The failure of the X Window system paved the road for the rise of the Web

(written by lawrence krubner, however indented passages are often quotes). You can contact lawrence at:, or follow me on Twitter.

This is an amazing article about the absolute failure of the X Window system. Copyright (C) 1994, so this was written just as the Web was gaining momentum, but before it was obvious that the Web would become the main way that different devices could establish a single interface. Among the many good bits, there is this:

Figuring out where a particular resource value is for a running application is much fun, as resource can have come from any of the following: (there is a specified order for this, which has changed from r2 to r3 to r4)

.Xdefaults (only if they didn’t xrdb something)

command line -xrm ‘thing.resource: value’

xrdb, which the user runs in .xsession or .xinitrc; this program runs cpp on the supplied filename argument, so shit can have been #included from another planet. Oh, and it #defines COLOR and a few other things as appropriate, so you better know what kind of display it’s running on.

file name, pointed to by XENVIRONMENT


file name that’s the class name of the application (usually completely non-intuitively generated: XParty for xparty, Mwm for mwm, XRn for xrn, etc) in the directory /usr/lib/X11/app-defaults (or the directory pointed to by the XAPPLRESDIR environment variable). The default for this directory may have been changed by whoever built and installed the x libraries.

Or, the truly inventive program may actively seek out and merge resource databases from other happy places. The Motifified xrn posted recently had a retarded resource editor which drops modified resources in files in the current directory as well as in the user’s home. On startup, it happily looks all over the place for amusing looking file names to load, many of them starting with dots so they won’t ‘bother’ you when you list your files.

Or, writers of WCL based applications can load resource files that actually generate new widgets with names specified in those (or other) resource files.

What this means is that the smarter-than-the-average-bear user who actually managed to figure out that

snot.fucked.stupid.widget.fontList: micro

is the resource to change the font in his snot application, could be unable to figure out where to put it. Suzie sitting in the next cubicle will tell him, “just put it in your .Xdefaults”, but if he happens to have copied Fred’s .xsession, he does an xrdb .xresources, so .Xdefaults never gets read. Susie either doesn’t xrdb, or was told by someone once to xrdb .Xdefaults. She wonders why when she edits .Xdefaults, the changes don’t happen until she ‘logs out’, since she never reran xrdb to reload the resources. Oh, and when she uses the NCD from home, things act `different’, and she doesn’t know why. “It’s just different sometimes.”

Joe Smartass has figured out that XAPPLRESDIR is the way to go, as it allows him to have separate files for each application. But he doesn’t know what the class name for this thing is. He knows his copy of the executable is called snot, but when he adds a file Snot or XSnot or Xsnot, nothing happens. He has a man page which forgot to mention the application class name, and always describes resources starting with ‘*’, which is no help. He asks Gardner, who fires up emacs on the executable, and searches for (case insensitve) snot, and finds a few SNot strings, and suggests that. It works, hooray. He figures he can even use SNot*fontList: micro to change all the fonts in the application, but finds that a few widgets don’t get that font for some reason. Someone points out that he has a line in his .xresources (or was it a file that was #included in .xresources) of the form *fucked*fontList: 10×22, which he copied from Steve who quit last year, and that of course that resources is ‘more specific’ than his, whatever the fuck that means, so it takes precedence. Sorry, guy. He can’t even remember what application that resource was supposed to change anymore. Too bad.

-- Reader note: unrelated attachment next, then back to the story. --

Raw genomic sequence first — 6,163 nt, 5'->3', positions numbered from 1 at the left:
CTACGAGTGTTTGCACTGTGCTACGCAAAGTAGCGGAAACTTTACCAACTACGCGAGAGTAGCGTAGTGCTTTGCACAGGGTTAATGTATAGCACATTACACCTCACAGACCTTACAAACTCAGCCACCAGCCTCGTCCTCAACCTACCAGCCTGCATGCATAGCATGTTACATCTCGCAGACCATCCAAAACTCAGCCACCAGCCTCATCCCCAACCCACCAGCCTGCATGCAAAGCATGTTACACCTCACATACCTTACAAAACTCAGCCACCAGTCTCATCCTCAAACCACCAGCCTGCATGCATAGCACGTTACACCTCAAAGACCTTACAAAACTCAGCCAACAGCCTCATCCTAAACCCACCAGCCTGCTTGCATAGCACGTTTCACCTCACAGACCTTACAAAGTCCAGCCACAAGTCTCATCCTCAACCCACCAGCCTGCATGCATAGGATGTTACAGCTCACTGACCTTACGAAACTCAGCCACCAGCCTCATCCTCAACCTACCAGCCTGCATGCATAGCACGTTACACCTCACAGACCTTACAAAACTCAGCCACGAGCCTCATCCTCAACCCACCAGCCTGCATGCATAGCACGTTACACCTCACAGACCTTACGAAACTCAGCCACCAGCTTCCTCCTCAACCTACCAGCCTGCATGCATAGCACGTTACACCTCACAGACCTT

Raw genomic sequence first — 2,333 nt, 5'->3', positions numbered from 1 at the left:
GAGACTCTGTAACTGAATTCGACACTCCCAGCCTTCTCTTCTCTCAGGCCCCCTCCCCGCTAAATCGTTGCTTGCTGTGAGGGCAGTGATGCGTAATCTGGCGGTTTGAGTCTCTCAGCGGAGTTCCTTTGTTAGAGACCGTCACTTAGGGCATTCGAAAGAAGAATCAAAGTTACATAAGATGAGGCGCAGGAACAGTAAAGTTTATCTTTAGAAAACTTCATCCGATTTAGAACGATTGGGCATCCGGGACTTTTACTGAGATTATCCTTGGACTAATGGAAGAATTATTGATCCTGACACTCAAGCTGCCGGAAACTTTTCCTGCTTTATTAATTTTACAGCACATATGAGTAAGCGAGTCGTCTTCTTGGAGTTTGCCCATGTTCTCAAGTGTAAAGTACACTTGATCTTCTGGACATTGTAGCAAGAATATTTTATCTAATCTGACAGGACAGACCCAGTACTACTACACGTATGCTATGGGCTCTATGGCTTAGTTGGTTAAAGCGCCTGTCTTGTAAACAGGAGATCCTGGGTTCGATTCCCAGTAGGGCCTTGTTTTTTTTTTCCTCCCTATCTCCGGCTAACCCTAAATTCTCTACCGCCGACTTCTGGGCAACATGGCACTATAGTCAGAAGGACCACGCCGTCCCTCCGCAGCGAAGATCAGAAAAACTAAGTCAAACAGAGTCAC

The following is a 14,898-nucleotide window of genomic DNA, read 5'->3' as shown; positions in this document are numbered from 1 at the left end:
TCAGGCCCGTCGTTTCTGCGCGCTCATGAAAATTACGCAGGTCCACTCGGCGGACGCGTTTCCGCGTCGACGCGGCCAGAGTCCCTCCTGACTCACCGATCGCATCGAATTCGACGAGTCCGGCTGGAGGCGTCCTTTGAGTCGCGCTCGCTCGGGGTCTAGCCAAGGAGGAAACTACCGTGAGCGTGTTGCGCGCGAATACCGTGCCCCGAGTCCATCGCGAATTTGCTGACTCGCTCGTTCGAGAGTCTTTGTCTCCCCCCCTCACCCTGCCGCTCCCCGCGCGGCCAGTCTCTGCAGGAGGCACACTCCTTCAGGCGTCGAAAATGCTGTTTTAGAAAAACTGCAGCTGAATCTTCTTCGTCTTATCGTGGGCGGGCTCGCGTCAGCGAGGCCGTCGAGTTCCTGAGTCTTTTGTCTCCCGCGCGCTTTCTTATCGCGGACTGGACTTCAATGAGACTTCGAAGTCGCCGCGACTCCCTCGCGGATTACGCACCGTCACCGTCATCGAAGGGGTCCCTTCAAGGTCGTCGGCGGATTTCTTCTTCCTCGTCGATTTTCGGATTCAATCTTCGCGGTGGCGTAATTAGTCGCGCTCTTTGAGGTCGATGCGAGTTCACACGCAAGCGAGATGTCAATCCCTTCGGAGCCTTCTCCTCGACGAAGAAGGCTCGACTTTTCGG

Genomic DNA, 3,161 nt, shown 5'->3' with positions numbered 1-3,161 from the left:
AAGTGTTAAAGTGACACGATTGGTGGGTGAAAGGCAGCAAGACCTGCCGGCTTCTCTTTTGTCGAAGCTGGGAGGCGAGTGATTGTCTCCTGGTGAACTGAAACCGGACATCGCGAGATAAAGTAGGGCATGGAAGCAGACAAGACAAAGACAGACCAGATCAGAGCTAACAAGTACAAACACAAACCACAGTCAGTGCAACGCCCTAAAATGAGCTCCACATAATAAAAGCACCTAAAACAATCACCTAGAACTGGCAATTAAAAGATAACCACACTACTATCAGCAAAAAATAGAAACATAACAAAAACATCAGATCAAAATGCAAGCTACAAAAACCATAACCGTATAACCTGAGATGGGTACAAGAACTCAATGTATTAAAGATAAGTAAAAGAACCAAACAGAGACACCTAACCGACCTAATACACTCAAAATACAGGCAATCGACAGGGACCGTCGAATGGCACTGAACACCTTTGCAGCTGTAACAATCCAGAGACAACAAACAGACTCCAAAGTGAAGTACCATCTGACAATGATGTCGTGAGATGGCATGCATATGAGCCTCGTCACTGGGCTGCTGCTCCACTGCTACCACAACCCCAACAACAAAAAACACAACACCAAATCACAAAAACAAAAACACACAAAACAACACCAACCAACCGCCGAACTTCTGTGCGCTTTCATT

Sigh. It goes on and on. Try to explain to someone how to modify some behavior of the window manager, with having to re-xrdb, then select the window manager restart menu item (which most people don’t have, as they copied the guy next door’s .mwmrc), or logging out. Which file do I have to edit? .mwmrc? Mwm? .Xdefaults? .xrdb? .xresources? .xsession? .xinitrc? .xinitrc.ncd?

Why doesn’t all this work the way I want? How come when I try to use the workstation sitting next to mine, some of the windows come up on my workstation? Why is it when I rlogin to another machine, I get these weird X messages and core dumps when I try to run this application? How do I turn this autoraising behavior off? I don’t know where it came from, I just #included Bob’s color scheme file, and everything went wrong, and I can’t figure out why!


The article concludes with:

X is just so stupid, why do people use it? Beats us. Maybe it’s because they don’t have a choice. (See Figure 2)
Nobody really wants to run X: what they do want is a way to run several applications at the same time using a large screen. If you want to run Unix, it’s either X or a dumb character-based terminal.

As much as I now condemn the Web, it’s clear that the Web solved a problem that was urgently felt in the 1980s and early 1990s. However, it is now 2017. We know all of the ways that the Web has failed. It is important that we move beyond the Web, just as in 1994 it was important to move beyond the X Window system.

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